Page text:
A grand sun story, indeed.

SUN

A delightfully warm read about a grandfather and grandchild.

Following Snow (2015) and Rain (2017), this is the third in Usher’s series of picture books about these characters, and it more than rises to its predecessors’ achievements. The first-person text opens with the child excited to go on an adventure. Granddad suggests a picnic. They pack provisions, which are displayed in a marvelous, detailed spread sure to provoke readers to pore over it and note items that inform the story as it progresses. The bulk of the story then follows them as they search for the perfect picnic spot, traversing landscapes that emphasize the sun’s heat on this scorching hot day and that become increasingly fantastic in their range and scope. Usher’s expressive ink-and-watercolor illustrations are reminiscent of Quentin Blake’s style with a dash of John Burningham’s wit. The influence of both artists is apparent in the climactic, whimsical scenes when, after crossing a desert, grandfather and grandchild enjoy a picnic aboard an opulent pirate ship before heading back home. How much of this adventure is imagined and how much is real within the world of the book doesn’t matter at all in terms of the characters’ enjoyment of each other’s company, nor will it affect readers’ pleasure. Both grandfather and grandchild appear white; grandfather is bald, and grandchild has a mop of curly red hair.

A grand sun story, indeed. (Picture book. 3-8)

Pub Date: June 12, 2018

ISBN: 978-0-7636-9949-9

Page Count: 40

Publisher: Templar/Candlewick

Review Posted Online: March 27, 2018

Kirkus Reviews Issue: April 15, 2018

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Plotless and pointless, the book clearly exists only because its celebrity author wrote it.

YOUR BABY'S FIRST WORD WILL BE DADA

A succession of animal dads do their best to teach their young to say “Dada” in this picture-book vehicle for Fallon.

A grumpy bull says, “DADA!”; his calf moos back. A sad-looking ram insists, “DADA!”; his lamb baas back. A duck, a bee, a dog, a rabbit, a cat, a mouse, a donkey, a pig, a frog, a rooster, and a horse all fail similarly, spread by spread. A final two-spread sequence finds all of the animals arrayed across the pages, dads on the verso and children on the recto. All the text prior to this point has been either iterations of “Dada” or animal sounds in dialogue bubbles; here, narrative text states, “Now everybody get in line, let’s say it together one more time….” Upon the turn of the page, the animal dads gaze round-eyed as their young across the gutter all cry, “DADA!” (except the duckling, who says, “quack”). Ordóñez's illustrations have a bland, digital look, compositions hardly varying with the characters, although the pastel-colored backgrounds change. The punch line fails from a design standpoint, as the sudden, single-bubble chorus of “DADA” appears to be emanating from background features rather than the baby animals’ mouths (only some of which, on close inspection, appear to be open). It also fails to be funny.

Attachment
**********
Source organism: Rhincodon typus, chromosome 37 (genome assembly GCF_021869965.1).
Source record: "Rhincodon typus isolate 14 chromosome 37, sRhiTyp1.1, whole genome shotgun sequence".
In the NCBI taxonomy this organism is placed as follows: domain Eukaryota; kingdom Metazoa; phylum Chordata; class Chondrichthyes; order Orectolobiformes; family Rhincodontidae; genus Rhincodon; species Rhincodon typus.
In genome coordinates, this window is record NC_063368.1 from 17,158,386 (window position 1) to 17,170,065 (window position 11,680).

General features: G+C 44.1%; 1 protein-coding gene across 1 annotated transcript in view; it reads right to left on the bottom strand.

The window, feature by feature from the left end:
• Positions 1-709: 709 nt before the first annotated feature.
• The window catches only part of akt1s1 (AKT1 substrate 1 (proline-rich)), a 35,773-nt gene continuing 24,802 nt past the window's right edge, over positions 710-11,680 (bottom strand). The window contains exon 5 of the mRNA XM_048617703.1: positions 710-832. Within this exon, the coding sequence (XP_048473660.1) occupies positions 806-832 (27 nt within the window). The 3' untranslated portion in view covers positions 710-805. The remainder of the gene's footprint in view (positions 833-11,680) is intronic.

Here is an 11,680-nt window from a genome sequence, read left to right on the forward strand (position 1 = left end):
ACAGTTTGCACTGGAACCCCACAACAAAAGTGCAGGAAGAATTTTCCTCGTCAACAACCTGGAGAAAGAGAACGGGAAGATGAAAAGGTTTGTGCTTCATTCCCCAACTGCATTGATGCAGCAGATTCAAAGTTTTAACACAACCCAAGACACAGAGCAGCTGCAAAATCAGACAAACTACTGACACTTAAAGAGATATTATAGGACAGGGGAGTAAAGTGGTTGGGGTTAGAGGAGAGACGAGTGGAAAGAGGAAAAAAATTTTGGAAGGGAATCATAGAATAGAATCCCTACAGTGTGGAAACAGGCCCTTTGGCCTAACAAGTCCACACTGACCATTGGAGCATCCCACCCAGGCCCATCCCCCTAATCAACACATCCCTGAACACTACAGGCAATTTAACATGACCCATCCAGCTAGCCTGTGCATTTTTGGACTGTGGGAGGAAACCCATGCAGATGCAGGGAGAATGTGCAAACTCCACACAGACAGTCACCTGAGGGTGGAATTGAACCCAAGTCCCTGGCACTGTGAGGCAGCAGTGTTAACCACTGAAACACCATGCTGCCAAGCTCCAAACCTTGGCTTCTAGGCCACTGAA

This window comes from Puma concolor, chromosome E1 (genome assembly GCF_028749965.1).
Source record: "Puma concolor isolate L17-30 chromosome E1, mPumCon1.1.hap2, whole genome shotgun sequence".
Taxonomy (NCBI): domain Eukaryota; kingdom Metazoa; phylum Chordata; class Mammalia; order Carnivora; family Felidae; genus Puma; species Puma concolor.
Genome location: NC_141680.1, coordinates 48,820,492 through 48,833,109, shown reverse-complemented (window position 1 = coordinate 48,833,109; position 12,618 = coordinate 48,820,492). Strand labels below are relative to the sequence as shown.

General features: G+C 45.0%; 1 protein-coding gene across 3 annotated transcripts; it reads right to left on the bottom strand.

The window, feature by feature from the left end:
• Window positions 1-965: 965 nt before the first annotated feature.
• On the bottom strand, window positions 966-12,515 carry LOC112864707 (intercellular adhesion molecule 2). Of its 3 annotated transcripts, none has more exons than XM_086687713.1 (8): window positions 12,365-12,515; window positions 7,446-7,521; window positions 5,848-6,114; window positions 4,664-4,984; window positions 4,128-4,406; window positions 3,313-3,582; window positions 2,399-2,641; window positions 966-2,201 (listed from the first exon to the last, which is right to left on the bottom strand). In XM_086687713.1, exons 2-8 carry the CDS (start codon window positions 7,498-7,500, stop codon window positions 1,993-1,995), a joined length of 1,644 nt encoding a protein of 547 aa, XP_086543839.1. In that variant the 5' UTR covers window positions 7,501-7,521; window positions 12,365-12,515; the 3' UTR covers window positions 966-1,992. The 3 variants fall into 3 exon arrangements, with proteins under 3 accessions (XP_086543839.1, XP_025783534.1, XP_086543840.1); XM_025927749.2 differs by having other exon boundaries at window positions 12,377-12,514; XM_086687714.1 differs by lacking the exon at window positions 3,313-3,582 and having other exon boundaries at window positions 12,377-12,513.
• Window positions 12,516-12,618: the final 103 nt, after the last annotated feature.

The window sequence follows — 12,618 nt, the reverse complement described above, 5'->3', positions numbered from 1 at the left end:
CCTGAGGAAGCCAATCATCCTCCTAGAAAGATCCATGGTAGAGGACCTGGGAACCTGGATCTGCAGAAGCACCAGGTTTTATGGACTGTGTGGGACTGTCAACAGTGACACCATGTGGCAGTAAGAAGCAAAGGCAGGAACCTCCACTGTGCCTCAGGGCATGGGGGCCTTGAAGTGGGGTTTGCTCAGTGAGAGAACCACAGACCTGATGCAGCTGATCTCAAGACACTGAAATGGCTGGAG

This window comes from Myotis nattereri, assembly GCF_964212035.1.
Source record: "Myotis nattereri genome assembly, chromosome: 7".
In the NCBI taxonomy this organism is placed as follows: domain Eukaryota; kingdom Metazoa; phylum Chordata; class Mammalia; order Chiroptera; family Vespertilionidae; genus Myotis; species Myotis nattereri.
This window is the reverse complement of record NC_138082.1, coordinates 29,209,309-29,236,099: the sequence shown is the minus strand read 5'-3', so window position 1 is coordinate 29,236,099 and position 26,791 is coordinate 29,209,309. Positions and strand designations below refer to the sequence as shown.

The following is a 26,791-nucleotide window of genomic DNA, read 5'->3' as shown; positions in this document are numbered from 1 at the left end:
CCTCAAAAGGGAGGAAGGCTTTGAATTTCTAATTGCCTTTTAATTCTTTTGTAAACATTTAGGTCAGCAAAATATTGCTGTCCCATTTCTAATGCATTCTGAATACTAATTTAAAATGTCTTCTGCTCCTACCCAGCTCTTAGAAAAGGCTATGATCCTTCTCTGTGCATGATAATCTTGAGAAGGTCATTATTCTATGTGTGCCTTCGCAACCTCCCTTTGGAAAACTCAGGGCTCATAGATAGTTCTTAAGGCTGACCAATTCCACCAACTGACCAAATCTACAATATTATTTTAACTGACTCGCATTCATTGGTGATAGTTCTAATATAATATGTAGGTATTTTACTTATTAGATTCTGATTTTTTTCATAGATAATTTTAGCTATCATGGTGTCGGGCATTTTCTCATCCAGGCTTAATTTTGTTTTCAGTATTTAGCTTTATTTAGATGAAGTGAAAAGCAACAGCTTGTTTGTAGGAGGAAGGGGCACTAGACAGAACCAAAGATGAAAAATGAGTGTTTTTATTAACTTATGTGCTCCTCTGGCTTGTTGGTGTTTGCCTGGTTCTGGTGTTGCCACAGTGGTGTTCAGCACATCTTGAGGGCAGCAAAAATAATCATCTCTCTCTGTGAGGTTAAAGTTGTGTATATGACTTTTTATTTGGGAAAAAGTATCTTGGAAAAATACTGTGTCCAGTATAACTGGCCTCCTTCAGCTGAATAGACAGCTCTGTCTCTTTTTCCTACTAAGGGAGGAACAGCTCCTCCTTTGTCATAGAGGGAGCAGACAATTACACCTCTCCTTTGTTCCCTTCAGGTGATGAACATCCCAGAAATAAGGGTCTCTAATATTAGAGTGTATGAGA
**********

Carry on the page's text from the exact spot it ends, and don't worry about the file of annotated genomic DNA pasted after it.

Plotless and pointless, the book clearly exists only because its celebrity author wrote it. (Picture book. 3-5)

Pub Date: June 9, 2015

ISBN: 978-1-250-00934-0

Page Count: 32

Publisher: Feiwel & Friends

Review Posted Online: April 15, 2015

Kirkus Reviews Issue: May 1, 2015

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New parents of daughters will eat these up and perhaps pass on the lessons learned.

WHY A DAUGHTER NEEDS A MOM

All the reasons why a daughter needs a mother.

Each spread features an adorable cartoon animal parent-child pair on the recto opposite a rhyming verse: “I’ll always support you in giving your all / in every endeavor, the big and the small, / and be there to catch you in case you should fall. / I hope you believe this is true.” A virtually identical book, Why a Daughter Needs a Dad, publishes simultaneously. Both address standing up for yourself and your values, laughing to ease troubles, being thankful, valuing friendship, persevering and dreaming big, being truthful, thinking through decisions, and being open to differences, among other topics. Though the sentiments/life lessons here and in the companion title are heartfelt and important, there are much better ways to deliver them. These books are likely to go right over children’s heads and developmental levels (especially with the rather advanced vocabulary); their parents are the more likely audience, and for them, the books provide some coaching in what kids need to hear. The two books are largely interchangeable, especially since there are so few references to mom or dad, but one spread in each book reverts to stereotype: Dad balances the two-wheeler, and mom helps with clothing and hair styles. Since the books are separate, it aids in customization for many families.

New parents of daughters will eat these up and perhaps pass on the lessons learned. (Picture book. 4-8, adult)

Pub Date: May 1, 2019

ISBN: 978-1-4926-6781-0

Page Count: 32

Publisher: Sourcebooks Jabberwocky

Review Posted Online: March 17, 2019

Kirkus Reviews Issue: April 1, 2019

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